by F. Michael Fazzari
When a coin is made, barring any post-strike enhancement by the Mint, that’s it.At that moment, its originality cannot be improved upon and anything that changes it, including toning and circulation wear, is considered by some purists as damage.
The “old” Mint of long ago actually was a dirty, hot, noisy factory. The entire process of making a coin was done there from refining a coin’s alloy all the way to shipping out the finished product. Since the process of making a coin involved many steps, it is helpful if collectors have a basic understanding of the minting process. I believe several of the folks who studied this process and wrote about it are responsible for the popularity of error collecting today. While their books are in my library and their names rolled off my tongue in the past, time has dulled my ability to recall and I don’t wish to leave mention of anyone out if I made a list here. Suffice it to say that without their interest, books, articles, and visits to the Mint while coins were being made, much of what we take for granted would possibly be lost.
Knowing how our coins were made helps us understand the characteristics we see on them. The Internet is the quickest source for information but you should not neglect the reference books that have stood the test of time. The entire operation has been modernized so much so that on my last visit to the mint, I was left “cold” as everything is enclosed from view in a “spick & span” building! It cannot compare to the complicated, attention-grabbing, bustle of the pre-1950’s working factory. Planchets in, coins out - all automated. Except for the engraving and die making functions, it’s now basically a strike, bag, and ship operation. Still, once a coin is made, that’s it and today it seems that the number of defective coins is much fewer.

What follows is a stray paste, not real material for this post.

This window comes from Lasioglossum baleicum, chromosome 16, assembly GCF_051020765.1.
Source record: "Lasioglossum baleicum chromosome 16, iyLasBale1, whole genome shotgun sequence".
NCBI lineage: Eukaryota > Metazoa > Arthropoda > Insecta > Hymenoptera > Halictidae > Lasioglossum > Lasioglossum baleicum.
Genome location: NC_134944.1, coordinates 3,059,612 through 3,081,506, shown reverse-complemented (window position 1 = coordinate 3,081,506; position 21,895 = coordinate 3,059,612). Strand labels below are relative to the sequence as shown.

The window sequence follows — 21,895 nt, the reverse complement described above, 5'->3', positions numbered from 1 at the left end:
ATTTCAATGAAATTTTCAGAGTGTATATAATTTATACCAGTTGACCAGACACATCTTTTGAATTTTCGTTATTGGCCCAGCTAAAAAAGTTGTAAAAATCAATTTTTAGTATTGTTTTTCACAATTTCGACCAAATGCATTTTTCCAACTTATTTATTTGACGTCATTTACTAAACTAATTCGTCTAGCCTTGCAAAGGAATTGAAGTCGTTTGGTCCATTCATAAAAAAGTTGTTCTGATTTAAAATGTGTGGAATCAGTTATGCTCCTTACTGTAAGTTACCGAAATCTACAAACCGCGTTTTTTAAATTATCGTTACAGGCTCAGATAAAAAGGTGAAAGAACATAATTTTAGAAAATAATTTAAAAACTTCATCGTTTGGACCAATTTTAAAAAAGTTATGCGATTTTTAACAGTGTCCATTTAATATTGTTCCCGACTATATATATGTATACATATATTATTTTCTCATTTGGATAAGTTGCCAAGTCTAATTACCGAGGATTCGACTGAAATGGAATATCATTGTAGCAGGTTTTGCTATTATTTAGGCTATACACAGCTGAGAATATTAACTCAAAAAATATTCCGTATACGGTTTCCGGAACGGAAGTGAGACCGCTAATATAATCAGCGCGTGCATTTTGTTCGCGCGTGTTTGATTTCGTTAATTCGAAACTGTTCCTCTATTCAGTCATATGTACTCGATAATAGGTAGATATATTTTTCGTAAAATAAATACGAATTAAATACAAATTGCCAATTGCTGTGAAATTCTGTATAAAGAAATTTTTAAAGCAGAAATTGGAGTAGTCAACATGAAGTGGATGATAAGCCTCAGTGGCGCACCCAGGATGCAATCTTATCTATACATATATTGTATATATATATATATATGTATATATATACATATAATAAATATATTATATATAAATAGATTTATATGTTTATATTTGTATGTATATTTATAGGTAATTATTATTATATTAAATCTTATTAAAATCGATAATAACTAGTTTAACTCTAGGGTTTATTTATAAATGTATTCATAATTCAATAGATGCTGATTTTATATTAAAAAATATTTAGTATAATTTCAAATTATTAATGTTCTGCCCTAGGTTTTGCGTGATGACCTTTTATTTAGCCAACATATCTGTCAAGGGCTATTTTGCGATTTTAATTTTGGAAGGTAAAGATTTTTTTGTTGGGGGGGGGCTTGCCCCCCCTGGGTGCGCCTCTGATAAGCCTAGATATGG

One such defect (Figure 1) from the “old” days is seen on this 19XX Indian $2 ½ that was struck on a planchet with a very large impurity. It is very hard to tell exactly what produced this major flaw but similar defects can be found on our vintage coins during the time the Mint was producing its own planchets.
Planchets are pre-coins. They are the end result of mixing metals, casting ingots, rolling the thick ingots into the thinness of a coin (the strip), punching them out of the strip, and raising their rim. To save space, your homework is to go online and see this progression.
Sometimes, things happened and not every coin that left the factory was perfectly made. The gold coin in Figure 1 is an extreme example. When we look closely at the major flaw on its obverse, several characteristics become apparent that help identify this type of flaw and the stage of the operation when it occurred.
1. The defect is drawn-out and stretched along a linear axis.
2. It is tapered at the ends.
3. It is into the surface and void of any of the coin’s design.
4. Virtually all of these seen that are unmolested contain hard black debris.
5 The inside of the mark usually has a “lurch and skip” or “zipper-like” appearance.
6. The field around the mark is often discolored.
These characteristics suggest that somewhere in the rolling process when the ingots are being squeezed down to their finished thickness, some hard impurity became embedded in the surface of the strip or exposed from within the casting. The nature of the defects shown in both images (Fig. 2 a silver coin) indicates they were on the planchet before it entered the striking chamber. That’s because the appearance of any “strike-thru” error resulting when debris becomes embedded on a coin when the dies come together looks entirely different. Strike-thru errors are mostly small and relatively common. These large, defective planchet errors are not common and appear to be rare on gold. The defect in Figure 1 is the largest I’ve seen on a $2 1/2.While the coin’s surface is visibly impaired, some will even say damaged, unusual coins such as this tell a story and have become collectible.So, for these two coins, that’s it – just how they were made when they dropped from the press.
This story was originally printed in Numismatic News. Click here to subscribe!